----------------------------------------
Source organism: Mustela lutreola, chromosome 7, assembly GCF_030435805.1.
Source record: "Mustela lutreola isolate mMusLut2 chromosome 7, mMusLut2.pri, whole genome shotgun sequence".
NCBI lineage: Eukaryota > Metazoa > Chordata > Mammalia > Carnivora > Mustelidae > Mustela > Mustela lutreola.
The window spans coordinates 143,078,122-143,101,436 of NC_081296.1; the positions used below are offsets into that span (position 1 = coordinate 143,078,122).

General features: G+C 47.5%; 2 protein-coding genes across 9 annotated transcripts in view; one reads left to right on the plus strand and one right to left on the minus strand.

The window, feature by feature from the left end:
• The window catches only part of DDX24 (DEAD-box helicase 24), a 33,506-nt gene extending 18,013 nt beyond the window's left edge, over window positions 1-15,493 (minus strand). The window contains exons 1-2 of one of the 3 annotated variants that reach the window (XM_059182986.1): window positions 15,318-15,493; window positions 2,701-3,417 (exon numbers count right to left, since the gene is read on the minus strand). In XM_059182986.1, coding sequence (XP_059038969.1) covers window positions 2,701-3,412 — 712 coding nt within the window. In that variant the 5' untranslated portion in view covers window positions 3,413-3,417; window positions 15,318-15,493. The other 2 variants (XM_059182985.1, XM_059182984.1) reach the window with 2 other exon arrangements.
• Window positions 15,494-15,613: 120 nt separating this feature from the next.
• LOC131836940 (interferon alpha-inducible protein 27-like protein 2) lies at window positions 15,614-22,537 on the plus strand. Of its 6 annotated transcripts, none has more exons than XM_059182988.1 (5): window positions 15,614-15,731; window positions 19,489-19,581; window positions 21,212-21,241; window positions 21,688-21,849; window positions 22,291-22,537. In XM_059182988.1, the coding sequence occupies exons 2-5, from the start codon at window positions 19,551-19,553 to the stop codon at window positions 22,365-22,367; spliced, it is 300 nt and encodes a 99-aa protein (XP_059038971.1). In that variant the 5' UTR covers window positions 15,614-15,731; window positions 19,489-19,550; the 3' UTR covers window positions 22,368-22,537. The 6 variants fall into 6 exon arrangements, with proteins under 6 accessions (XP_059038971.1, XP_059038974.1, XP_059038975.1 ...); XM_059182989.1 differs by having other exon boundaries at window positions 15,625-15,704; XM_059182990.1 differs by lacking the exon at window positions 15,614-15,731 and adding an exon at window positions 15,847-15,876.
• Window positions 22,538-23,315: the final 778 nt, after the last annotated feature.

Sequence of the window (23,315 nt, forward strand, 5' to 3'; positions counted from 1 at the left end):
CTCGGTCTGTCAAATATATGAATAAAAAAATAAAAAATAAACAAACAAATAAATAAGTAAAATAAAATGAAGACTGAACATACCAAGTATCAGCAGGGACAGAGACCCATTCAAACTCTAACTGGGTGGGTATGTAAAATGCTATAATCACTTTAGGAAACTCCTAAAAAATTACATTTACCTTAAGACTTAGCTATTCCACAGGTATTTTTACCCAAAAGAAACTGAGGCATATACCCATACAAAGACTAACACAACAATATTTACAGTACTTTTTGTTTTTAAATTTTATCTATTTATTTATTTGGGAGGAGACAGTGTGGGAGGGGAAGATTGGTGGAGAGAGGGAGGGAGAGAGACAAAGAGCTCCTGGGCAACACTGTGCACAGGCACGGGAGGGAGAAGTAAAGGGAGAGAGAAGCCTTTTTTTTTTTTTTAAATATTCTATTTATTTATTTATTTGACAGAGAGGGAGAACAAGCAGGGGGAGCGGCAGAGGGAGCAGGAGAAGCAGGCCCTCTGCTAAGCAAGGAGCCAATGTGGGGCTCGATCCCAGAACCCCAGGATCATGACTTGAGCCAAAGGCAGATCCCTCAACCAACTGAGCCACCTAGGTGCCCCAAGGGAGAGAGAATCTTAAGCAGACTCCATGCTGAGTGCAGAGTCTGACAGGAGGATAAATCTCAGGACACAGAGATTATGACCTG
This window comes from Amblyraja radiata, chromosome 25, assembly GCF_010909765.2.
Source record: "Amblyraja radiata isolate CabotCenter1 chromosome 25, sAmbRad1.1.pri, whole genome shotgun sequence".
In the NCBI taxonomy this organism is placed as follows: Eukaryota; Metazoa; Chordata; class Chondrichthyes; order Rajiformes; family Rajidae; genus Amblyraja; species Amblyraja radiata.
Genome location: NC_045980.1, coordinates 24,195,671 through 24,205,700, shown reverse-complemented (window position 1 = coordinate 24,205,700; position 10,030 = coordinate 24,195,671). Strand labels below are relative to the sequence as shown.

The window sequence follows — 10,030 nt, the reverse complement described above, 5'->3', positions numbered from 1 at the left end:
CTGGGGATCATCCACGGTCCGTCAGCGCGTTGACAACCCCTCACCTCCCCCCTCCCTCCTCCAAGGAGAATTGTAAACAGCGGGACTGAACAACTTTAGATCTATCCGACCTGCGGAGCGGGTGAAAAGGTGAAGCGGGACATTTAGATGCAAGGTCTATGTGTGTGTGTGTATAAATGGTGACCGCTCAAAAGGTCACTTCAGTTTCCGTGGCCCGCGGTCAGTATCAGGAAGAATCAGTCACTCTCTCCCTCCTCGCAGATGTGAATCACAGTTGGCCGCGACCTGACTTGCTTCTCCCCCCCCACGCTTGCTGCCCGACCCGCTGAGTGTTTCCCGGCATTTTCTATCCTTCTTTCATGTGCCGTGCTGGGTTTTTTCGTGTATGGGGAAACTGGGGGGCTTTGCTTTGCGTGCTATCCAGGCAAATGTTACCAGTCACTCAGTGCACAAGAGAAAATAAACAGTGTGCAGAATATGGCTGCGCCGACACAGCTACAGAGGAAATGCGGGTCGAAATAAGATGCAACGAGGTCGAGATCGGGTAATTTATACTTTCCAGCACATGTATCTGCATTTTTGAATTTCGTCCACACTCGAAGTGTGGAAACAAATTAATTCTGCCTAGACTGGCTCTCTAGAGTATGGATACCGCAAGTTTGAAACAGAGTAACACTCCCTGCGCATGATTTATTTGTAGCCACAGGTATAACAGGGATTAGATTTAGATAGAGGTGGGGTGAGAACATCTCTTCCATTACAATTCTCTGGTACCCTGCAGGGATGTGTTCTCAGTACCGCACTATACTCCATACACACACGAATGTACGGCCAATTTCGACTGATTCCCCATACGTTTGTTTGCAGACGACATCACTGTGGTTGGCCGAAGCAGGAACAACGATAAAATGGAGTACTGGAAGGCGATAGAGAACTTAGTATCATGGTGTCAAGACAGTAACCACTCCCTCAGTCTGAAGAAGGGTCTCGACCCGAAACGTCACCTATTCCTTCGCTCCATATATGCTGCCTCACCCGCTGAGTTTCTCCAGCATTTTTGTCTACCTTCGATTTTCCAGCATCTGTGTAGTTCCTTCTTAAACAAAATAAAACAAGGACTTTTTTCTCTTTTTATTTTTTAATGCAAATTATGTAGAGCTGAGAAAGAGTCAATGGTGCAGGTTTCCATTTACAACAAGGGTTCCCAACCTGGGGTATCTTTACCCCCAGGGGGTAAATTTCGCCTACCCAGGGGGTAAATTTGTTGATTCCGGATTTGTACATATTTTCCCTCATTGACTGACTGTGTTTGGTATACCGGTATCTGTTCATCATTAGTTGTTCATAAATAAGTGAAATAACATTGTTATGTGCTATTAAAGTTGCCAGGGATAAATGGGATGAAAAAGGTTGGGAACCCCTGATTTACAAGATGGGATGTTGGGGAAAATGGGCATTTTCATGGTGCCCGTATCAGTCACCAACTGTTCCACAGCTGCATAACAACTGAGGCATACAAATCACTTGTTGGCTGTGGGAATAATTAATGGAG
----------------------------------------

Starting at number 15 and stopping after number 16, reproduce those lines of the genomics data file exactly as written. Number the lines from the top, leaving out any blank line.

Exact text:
In the NCBI taxonomy this organism is placed as follows: Eukaryota; Metazoa; Chordata; class Chondrichthyes; order Rajiformes; family Rajidae; genus Amblyraja; species Amblyraja radiata.
Genome location: NC_045980.1, coordinates 24,195,671 through 24,205,700, shown reverse-complemented (window position 1 = coordinate 24,205,700; position 10,030 = coordinate 24,195,671). Strand labels below are relative to the sequence as shown.